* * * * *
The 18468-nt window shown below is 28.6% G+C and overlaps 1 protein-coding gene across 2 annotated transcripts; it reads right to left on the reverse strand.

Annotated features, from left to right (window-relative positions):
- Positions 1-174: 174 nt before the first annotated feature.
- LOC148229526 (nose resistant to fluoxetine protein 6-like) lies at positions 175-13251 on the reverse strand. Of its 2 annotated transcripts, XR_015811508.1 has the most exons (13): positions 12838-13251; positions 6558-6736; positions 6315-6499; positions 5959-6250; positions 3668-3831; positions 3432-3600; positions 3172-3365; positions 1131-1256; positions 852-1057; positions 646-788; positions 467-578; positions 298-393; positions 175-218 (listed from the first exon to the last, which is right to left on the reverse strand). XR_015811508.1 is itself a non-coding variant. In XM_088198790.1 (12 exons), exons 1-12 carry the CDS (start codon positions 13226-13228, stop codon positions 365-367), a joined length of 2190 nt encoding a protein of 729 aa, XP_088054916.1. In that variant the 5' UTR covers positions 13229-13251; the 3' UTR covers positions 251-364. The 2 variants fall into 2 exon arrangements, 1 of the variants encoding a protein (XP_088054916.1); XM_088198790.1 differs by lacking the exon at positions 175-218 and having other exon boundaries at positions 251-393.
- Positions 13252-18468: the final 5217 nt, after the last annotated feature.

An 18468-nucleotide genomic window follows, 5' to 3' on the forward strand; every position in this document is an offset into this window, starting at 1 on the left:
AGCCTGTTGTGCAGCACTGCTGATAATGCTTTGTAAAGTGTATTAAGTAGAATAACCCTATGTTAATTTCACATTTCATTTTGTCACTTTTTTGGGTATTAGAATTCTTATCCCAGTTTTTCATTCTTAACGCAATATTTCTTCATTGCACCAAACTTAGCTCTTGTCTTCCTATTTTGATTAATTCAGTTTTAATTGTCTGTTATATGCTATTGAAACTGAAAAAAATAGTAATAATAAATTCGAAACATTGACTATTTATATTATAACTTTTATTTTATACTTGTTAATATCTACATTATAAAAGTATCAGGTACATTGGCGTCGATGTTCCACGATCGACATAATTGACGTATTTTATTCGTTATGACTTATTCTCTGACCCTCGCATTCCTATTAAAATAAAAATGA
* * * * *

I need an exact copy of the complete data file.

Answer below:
The 18468-nt window shown below is 28.6% G+C and overlaps 1 protein-coding gene across 2 annotated transcripts; it reads right to left on the reverse strand.

Annotated features, from left to right (window-relative positions):
- Positions 1-174: 174 nt before the first annotated feature.
- LOC148229526 (nose resistant to fluoxetine protein 6-like) lies at positions 175-13251 on the reverse strand. Of its 2 annotated transcripts, XR_015811508.1 has the most exons (13): positions 12838-13251; positions 6558-6736; positions 6315-6499; positions 5959-6250; positions 3668-3831; positions 3432-3600; positions 3172-3365; positions 1131-1256; positions 852-1057; positions 646-788; positions 467-578; positions 298-393; positions 175-218 (listed from the first exon to the last, which is right to left on the reverse strand). XR_015811508.1 is itself a non-coding variant. In XM_088198790.1 (12 exons), exons 1-12 carry the CDS (start codon positions 13226-13228, stop codon positions 365-367), a joined length of 2190 nt encoding a protein of 729 aa, XP_088054916.1. In that variant the 5' UTR covers positions 13229-13251; the 3' UTR covers positions 251-364. The 2 variants fall into 2 exon arrangements, 1 of the variants encoding a protein (XP_088054916.1); XM_088198790.1 differs by lacking the exon at positions 175-218 and having other exon boundaries at positions 251-393.
- Positions 13252-18468: the final 5217 nt, after the last annotated feature.

An 18468-nucleotide genomic window follows, 5' to 3' on the forward strand; every position in this document is an offset into this window, starting at 1 on the left:
AGCCTGTTGTGCAGCACTGCTGATAATGCTTTGTAAAGTGTATTAAGTAGAATAACCCTATGTTAATTTCACATTTCATTTTGTCACTTTTTTGGGTATTAGAATTCTTATCCCAGTTTTTCATTCTTAACGCAATATTTCTTCATTGCACCAAACTTAGCTCTTGTCTTCCTATTTTGATTAATTCAGTTTTAATTGTCTGTTATATGCTATTGAAACTGAAAAAAATAGTAATAATAAATTCGAAACATTGACTATTTATATTATAACTTTTATTTTATACTTGTTAATATCTACATTATAAAAGTATCAGGTACATTGGCGTCGATGTTCCACGATCGACATAATTGACGTATTTTATTCGTTATGACTTATTCTCTGACCCTCGCATTCCTATTAAAATAAAAATGA